March 14, 2020

There have been many questions from patients affected by mast cell disease about the new coronavirus and if there are any precautions or changes in their medical management that should be undertaken. The Mastocytosis Society, Inc. (TMS) has contacted members of our Medical Advisory Board for assistance in addressing these questions. Our physicians advise that it is still unknown why some of the coronavirus patients have no or only mild symptoms whereas others are severely ill. Because of this, it is very important that everyone follow the guidance established by the NIH, the CDC and the federal task force, while taking into account their own personal reactivities (e.g., alcohol-based products may not be tolerated by some mast cell disease patients)

Elderly patients and patients with cardiac, lung or renal disease, diabetes, and/or known immunodeficiency are at increased risk for severe symptoms as described by the World Health Organization (WHO). What we do not know is whether or not patients of any age, with any form of mast cell disease, including mastocytosis, are at increased risk. Due to this unknown risk, we are advising patients affected by mast cell disease to consider taking extra precautions as for potentially vulnerable populations, as described in the link below:

If you have any high-risk factors or are immunocompromised due to disease or medications used to treat disease, please contact your physician for further instructions.

While there is not yet complete data, it appears acute lung injury caused by SARS-CoV (note: the virus is SARS-CoV2; the disease is termed COVID-19) infection results from aggressive inflammation initiated by viral replication. This replication affects multiple cell types (including airway and alveolar epithelial cells, vascular endothelial cells, lymphocytes and macrophages) leading to cell death, and associated increased production of multiple pro-inflammatory cytokines and chemokines (which has been referred to as “cytokine storm”). It is likely mast cells are also involved, among the many other cell types affected, although mast cells can produce anti-inflammatory molecules which might have some protective effects. We are also just learning how to treat those infected with pharmacologic approaches and vaccine development is underway. If someone with mast cell disease gets infected and requires hospitalization, their doctor should be aware of their current mast cell disease medications, aware of the potential for cytokine storm, and be prepared to pivot to medicines as needed for this, mast cell related or otherwise.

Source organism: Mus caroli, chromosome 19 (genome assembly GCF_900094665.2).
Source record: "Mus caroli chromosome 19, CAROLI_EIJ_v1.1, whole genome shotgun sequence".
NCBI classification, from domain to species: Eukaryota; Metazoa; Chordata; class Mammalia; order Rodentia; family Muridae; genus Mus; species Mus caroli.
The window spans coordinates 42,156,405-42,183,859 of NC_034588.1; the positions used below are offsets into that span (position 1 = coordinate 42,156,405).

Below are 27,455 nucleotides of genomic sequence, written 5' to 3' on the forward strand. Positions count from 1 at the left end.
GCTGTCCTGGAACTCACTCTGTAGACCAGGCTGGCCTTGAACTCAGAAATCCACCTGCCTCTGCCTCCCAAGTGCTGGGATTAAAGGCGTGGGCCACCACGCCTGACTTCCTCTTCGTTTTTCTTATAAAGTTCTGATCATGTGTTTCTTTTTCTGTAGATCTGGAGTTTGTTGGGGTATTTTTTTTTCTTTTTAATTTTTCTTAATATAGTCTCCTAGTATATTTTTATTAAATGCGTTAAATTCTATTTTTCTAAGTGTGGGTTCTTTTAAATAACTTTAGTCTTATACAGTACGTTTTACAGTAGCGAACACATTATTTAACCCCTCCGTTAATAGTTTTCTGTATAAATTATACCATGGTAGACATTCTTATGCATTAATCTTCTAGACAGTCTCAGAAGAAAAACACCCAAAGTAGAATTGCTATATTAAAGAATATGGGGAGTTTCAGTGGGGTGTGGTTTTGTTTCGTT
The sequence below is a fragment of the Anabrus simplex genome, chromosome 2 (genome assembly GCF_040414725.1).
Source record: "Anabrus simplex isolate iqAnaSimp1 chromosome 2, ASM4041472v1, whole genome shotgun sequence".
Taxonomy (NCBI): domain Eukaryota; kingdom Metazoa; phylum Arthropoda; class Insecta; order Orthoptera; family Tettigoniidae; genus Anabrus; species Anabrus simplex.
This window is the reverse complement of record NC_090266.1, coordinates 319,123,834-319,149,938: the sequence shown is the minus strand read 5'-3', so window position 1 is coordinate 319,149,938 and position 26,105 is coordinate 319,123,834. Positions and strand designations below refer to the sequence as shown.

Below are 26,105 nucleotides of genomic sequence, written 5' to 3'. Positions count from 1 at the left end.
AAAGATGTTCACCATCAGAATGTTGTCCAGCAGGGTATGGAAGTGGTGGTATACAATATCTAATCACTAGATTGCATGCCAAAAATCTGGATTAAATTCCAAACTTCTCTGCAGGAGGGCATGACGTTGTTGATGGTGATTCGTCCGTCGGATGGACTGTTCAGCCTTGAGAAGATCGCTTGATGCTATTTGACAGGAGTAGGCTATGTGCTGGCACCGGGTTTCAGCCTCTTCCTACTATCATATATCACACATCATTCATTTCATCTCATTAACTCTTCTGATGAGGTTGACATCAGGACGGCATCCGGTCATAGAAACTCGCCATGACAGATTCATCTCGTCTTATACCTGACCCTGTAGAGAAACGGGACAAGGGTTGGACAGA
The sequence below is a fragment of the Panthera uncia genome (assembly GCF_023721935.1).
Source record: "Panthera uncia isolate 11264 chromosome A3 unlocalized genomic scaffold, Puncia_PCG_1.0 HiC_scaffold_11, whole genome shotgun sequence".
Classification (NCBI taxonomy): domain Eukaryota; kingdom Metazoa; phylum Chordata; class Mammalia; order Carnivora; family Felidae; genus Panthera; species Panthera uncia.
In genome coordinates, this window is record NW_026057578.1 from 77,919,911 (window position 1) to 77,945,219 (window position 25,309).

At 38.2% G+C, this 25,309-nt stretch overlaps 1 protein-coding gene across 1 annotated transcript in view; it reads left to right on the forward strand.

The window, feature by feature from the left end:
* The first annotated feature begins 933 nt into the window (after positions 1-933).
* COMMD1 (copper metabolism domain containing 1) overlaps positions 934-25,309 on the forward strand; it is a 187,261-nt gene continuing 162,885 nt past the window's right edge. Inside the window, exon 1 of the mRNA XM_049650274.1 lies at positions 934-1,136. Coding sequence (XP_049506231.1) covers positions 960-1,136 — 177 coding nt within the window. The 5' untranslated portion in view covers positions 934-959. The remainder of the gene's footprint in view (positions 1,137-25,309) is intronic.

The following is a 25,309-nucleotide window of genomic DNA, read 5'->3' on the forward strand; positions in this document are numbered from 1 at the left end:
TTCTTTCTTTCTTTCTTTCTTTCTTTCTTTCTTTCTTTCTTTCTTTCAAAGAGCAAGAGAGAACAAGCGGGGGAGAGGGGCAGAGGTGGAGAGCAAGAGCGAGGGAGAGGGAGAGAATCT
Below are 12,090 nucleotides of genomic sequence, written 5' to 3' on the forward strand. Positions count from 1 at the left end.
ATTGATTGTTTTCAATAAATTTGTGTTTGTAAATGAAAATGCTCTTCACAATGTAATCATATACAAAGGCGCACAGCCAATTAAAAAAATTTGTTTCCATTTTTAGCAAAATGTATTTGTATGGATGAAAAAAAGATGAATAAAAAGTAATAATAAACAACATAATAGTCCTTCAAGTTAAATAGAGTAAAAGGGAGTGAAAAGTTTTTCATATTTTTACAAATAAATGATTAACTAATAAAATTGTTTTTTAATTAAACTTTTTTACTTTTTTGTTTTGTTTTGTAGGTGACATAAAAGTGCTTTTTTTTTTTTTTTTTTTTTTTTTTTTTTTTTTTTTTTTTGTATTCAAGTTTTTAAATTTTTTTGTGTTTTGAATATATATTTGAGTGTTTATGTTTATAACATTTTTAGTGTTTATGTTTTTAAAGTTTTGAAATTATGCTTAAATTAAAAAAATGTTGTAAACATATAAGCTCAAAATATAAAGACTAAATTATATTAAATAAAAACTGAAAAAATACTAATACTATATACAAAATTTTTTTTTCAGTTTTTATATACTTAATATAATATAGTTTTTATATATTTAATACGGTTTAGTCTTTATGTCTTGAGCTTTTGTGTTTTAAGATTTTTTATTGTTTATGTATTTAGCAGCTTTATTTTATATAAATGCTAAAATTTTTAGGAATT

If you believe you are showing signs of potential COVID -19 disease, immediately contact your physician for testing and follow the doctor’s advice, which may include keeping yourself quarantined until you know you are negative for the virus.

Additionally, here is a link to the State Department’s travel advisory, if needed.

Some additional resources that may be helpful for our community include:

FARE is working to bridge divides and share useful information through online resources and virtual fellowship.


Coronavirus (COVID-19)

March 10, 2020

Although mast cell disease patients are not at higher risk than the general population, some have co-existing conditions and/or take immunosuppressant medications that can put them in a higher risk category. Please see link below for at risk conditions and always check with your physician regarding medications and any co-morbid conditions.

Our medical advisory board recommends that mast cell disease patients follow CDC guidelines.

Also, there have been questions about whether mast cell disease patients need to wear masks in public as a precaution during this epidemic. (Please note that the following comments do not apply to anyone already using a mask for protection against environmental triggers, or upon the advice of their hematologist while on chemotherapy/cytoreductive therapy/tyrosine kinase inhibitors.) An article published in JAMA states only individuals with symptoms of respiratory infection such as coughing, sneezing and sometimes fever, health care workers and persons taking care of or in close contact with someone with a respiratory infection should wear masks.

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